Inspiring the Next Generation: The BRC Family Fun Day

11 Nov 2019, 2:44 p.m.

patients at the BRC Family Fun Day

Recently, young people and families went behind the scenes of research at GOSH at the annual Family Fun Day, hosted by the National Institute for Health Research (NIHR) Great Ormond Street Hospital (GOSH) Biomedical Research Centre (BRC).

At the event, families and friends discovered the fascination of science by getting hands-on with a range of interactive activities. This included a scientific treasure hunt, build-your-own bacteria stations and mock clinical trials that involved taste-testing chocolate!

It also gave young people and their families the chance to watch science experiments in action, and saw how researchers use 3D printers to create models of children’s hearts, helping cardiac surgeons prepare for operations.

Tours of the Cell and Gene Therapy labs were popular, allowing guests to view a hidden, but crucial, part of the hospital. Dressing up as scientists and helping with experiments inside the labs helped young people to learn how doctors and scientists find treatments for seriously ill children.

The NIHR Great Ormond Street Biomedical Research Centre (BRC) is the only BRC in the UK dedicated to children’s health and is currently running 300 research projects focusing on some of the rarest childhood conditions in the world.

Patient Teo gets involved with Research Day activities.

Teo takes over

We caught up with patient Teo, who attended the event. Teo hosted a Twitter takeover on the @GreatOrmondSt Twitter account, to give staff, patients and families the inside scoop of the day’s activites.

“It was a really interesting and informative day for both children and their parents,” begins Teo. “It was amazing to see everyone getting involved with the activities and learning more about why research is important. This included the behind-the-scenes tour of the labs, which I thought were fascinating and brought to life the world of research.

“I also enjoyed meeting researchers, parents and young families. It was particularly interesting to meet the parents of young children and listen to their stories. A lot of whom are benefitting, or could benefit in future, from research.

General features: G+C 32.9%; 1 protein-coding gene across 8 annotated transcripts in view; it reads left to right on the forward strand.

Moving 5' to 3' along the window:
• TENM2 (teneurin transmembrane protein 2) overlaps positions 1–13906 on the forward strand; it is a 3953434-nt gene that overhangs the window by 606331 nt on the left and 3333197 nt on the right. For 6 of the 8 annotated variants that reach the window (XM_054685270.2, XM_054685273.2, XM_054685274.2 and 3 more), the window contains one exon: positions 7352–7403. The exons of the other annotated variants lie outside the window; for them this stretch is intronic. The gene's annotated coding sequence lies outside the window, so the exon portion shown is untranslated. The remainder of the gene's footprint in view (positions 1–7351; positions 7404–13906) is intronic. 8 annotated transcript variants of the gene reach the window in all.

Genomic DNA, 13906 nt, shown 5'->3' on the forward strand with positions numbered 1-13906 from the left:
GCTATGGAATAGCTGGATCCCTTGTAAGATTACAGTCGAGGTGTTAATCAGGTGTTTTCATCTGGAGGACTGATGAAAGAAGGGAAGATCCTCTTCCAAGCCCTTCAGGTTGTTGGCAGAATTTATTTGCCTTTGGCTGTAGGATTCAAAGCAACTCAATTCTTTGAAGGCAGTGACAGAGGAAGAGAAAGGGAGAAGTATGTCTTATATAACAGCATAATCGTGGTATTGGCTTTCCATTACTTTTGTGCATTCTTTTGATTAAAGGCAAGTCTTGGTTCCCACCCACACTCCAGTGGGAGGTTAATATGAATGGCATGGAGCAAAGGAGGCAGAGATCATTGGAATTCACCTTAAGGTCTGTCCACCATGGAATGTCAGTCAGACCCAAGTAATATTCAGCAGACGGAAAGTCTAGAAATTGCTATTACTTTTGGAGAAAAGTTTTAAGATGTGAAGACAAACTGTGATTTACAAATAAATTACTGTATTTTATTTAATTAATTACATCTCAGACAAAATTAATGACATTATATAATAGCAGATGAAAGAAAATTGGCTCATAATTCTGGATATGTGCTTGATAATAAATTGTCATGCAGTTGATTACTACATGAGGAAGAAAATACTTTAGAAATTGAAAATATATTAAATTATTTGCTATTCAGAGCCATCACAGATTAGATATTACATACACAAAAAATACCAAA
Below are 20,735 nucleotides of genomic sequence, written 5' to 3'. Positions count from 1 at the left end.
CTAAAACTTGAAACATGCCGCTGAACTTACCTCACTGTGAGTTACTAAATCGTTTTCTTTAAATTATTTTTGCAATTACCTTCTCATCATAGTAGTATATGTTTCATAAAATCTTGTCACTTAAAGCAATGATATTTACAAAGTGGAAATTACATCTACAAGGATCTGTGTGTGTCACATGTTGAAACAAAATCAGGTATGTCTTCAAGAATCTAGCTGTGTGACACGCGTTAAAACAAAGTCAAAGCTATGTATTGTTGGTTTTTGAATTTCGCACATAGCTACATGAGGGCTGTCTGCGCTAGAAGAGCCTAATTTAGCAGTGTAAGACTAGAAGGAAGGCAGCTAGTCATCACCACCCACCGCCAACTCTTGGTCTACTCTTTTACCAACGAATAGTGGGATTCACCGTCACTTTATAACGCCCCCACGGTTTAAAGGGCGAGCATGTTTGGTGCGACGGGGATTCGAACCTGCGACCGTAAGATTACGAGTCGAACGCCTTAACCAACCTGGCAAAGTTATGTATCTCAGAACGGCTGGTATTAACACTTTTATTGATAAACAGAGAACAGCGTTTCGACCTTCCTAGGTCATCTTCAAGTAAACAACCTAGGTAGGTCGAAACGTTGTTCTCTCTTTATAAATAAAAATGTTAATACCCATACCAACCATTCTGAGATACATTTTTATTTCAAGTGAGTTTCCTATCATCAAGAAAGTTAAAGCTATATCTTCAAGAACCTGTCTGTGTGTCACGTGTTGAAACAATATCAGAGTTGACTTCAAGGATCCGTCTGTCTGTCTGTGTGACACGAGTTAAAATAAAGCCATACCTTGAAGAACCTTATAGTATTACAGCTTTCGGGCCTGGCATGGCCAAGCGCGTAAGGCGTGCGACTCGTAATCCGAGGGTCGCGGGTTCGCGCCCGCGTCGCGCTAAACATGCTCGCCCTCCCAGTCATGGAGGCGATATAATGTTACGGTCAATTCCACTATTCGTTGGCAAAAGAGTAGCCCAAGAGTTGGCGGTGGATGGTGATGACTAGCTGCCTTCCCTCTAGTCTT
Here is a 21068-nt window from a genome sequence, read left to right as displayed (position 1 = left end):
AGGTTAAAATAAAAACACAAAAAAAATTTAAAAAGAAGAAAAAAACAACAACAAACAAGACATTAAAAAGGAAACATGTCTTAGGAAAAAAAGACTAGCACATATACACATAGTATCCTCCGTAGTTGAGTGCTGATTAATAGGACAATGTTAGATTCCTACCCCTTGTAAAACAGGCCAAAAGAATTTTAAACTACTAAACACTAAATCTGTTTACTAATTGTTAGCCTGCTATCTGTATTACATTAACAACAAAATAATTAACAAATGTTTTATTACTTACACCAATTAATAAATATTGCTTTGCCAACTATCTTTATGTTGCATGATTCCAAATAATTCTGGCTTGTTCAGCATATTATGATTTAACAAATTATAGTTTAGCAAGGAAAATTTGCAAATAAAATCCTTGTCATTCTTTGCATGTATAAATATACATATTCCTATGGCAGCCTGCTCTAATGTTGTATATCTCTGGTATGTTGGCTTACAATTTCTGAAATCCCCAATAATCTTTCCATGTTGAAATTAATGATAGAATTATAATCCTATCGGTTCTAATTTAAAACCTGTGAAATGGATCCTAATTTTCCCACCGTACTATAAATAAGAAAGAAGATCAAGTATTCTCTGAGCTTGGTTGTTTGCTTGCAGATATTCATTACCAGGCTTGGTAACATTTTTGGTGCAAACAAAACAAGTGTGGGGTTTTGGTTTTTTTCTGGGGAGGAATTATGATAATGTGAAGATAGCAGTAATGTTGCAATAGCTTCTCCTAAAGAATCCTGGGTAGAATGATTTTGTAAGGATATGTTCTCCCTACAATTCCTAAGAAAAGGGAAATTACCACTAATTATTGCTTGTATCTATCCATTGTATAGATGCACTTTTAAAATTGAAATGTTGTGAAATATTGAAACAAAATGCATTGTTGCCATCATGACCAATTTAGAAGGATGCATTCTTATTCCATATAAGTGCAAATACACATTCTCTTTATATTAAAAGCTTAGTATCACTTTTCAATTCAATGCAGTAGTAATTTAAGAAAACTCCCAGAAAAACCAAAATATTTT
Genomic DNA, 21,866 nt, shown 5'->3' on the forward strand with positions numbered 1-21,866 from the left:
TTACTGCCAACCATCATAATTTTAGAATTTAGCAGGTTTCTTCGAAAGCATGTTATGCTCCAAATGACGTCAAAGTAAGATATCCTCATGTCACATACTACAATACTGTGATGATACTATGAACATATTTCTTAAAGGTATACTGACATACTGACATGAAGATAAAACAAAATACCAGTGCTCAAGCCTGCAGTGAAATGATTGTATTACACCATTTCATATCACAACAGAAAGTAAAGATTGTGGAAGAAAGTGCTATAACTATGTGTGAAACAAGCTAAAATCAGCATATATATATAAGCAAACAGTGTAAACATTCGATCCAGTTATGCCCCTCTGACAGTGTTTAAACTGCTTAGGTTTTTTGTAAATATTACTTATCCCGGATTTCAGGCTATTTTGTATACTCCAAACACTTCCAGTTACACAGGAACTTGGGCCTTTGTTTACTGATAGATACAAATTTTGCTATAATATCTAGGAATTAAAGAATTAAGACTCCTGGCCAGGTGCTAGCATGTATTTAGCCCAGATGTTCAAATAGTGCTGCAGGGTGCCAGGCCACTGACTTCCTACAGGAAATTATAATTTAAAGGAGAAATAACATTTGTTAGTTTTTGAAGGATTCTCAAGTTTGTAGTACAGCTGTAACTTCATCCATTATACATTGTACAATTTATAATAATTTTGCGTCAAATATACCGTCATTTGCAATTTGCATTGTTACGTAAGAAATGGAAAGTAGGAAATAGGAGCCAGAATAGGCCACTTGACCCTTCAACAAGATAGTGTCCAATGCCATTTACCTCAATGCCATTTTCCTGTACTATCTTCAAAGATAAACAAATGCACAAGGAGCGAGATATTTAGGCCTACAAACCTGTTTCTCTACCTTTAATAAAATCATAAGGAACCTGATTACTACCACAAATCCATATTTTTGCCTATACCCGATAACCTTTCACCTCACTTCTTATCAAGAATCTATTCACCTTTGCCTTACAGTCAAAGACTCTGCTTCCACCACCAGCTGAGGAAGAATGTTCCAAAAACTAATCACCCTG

“On a personal level, the day helped me as a patient of GOSH but also as someone who would like to become a doctor. I realised I was having fun, and I was given confidence that I was on the right path towards my future career.

“The Twitter Takeover was an exciting opportunity that allowed me to show how the day provided visitors with an invaluable insight into the medical research work. Hopefully, the @GreatOrmondSt audience were able to see the encouragement it brought to a new generation inspired to become scientists."

Our journey to build a ‘Hospital Without Walls’

Every day, we develop innovations in care, enabling us to be one of Europe's most digitally able hospitals. Because of this strategy, we were able to use Zoom for patient video consultations just eight days after the Covid-19 pandemic began.

Investigating the rise in hepatitis in children

Due to our world-leading expertise in genomics, we've teamed up with the UK Health Security Agency (UKHSA) to understand why more children than normal are being diagnosed with liver infections (hepatitis)...

New research reveals brain wiring differences in children with epilepsy

Children with epilepsy have brains that are wired differently from those without the condition, a new study by our researchers has found. This new epilepsy research paves the way for improved treatment, specifically how different surgery techniques can...

New technology to support treatment for Cystic Fibrosis

New research takes already routinely collected healthcare data and looks for trends to improve our understanding of cystic fibrosis. This technology will hopefully lead to better outcomes for children with the cystic fibrosis.